Many people go through difficult transitions in their life, whether due to relationships breaking down or careers ending prematurely. These events create chaos and significant disruption to lives of everyone involved but unfortunately are inevitable and unavoidable. Therefore, what can we do about them? How can we mitigate the negative consequences and enhance the positives?
Can we prepare for them? Possibly but who wants to start a new relationship or job and immediately start lining up replacements? Can we visualise how we are likely to react and therefore note down likely triggers? Again, possibly but if we have too bad reports or two arguments in a row, does that mean we need to bail out? It doesn’t matter how pragmatic or unattached we think we are, it won’t happen. Therefore, whilst we may see the writing on the wall in some cases, it is highly unlikely that we will come through them unscathed. These incidents will affect all aspects of our life from the material to the psychological and so no amount of preparation will be sufficient for when the upheaval occurs.
However, once the dust has settled, we have a choice. We can either enter a period of self-pity where a bruised ego and pride causes us to blame all around us or we can take the bull by the horns and seize the opportunity to understand the lessons learned and re-invent ourselves. Although when I say re-invent, I mean return to the authentic self we left behind to put the needs of others before our own? This is a hard but necessary process which can only begin once we have been through a grieving process which make take months or years. You’ll know when you’ve reached the point that you can pick yourself back up because you wake up one day and realise you’ve had enough of the pain and decide to do what it takes to rid yourself of it.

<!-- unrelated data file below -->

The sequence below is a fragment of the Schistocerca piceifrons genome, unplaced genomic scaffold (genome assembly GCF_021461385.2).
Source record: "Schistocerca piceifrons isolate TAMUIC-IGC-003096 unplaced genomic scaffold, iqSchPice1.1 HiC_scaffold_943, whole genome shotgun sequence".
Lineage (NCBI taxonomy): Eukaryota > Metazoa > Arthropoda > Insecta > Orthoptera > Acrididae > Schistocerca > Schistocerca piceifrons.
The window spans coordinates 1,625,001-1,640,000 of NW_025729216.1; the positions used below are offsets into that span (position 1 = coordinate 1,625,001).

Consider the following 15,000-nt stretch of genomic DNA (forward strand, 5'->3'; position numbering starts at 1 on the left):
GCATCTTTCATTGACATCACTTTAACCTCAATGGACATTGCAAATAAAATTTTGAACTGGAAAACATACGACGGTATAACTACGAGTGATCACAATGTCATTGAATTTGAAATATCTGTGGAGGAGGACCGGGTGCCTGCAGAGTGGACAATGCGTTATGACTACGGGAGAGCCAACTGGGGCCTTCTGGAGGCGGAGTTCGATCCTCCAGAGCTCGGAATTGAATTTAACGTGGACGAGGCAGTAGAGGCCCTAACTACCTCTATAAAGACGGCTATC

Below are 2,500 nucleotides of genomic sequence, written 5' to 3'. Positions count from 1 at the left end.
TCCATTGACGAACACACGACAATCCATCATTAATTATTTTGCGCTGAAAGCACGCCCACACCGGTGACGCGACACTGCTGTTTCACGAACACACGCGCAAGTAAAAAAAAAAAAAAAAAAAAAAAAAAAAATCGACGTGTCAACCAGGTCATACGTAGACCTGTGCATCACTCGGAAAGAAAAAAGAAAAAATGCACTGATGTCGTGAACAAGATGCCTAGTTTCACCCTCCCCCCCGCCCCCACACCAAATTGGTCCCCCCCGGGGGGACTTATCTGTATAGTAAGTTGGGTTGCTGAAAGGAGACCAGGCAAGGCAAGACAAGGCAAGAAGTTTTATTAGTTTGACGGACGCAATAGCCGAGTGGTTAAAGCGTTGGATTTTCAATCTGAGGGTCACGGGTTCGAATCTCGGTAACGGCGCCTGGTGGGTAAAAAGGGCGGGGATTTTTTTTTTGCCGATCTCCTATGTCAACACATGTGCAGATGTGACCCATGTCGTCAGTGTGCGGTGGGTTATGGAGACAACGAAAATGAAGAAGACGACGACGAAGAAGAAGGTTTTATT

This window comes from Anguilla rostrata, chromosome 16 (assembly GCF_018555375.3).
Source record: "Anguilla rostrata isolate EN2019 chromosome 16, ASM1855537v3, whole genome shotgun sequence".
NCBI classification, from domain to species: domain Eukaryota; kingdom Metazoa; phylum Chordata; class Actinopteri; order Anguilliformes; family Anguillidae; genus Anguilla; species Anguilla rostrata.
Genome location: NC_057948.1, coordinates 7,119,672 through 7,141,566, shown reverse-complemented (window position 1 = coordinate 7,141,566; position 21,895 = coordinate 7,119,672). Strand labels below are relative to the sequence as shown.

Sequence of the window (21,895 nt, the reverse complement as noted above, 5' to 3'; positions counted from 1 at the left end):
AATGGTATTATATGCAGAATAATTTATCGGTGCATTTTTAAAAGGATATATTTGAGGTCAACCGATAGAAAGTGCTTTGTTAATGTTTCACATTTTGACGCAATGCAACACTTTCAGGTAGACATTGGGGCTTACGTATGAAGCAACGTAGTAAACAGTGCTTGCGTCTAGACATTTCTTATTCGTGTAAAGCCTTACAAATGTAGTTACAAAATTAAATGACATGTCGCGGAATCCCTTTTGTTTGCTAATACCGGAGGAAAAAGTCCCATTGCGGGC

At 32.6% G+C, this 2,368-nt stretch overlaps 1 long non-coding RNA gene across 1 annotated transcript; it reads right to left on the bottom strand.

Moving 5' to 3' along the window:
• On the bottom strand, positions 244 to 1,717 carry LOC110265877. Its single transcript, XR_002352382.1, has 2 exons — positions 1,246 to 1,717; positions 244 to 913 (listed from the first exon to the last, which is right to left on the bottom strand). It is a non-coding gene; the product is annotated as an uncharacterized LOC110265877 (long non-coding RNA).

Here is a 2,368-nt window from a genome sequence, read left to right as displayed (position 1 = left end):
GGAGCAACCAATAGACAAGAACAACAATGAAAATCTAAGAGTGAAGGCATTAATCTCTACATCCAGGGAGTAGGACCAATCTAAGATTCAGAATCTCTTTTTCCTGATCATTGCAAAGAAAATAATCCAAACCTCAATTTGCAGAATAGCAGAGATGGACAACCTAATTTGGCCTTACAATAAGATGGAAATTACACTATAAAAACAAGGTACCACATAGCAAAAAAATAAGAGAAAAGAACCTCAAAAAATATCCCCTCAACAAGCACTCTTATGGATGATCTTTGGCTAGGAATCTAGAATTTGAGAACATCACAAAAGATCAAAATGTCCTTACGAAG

The reason why I feel qualified to talk about such a journey is because I came through one. I lost everything and damaged everything that was important to me along the way. I lost my sense of purpose, my self-respect and slid so far from my life path I wasn’t even sure I’d find it again. I spiralled and span, shouted and reached the gates of insanity. I was ready to go barging through them and take whatever came, but right at the final moment, something switched, and everything changed. Why I had to go so far before I decided to come back, I don’t know but it did, and nothing has been the same since.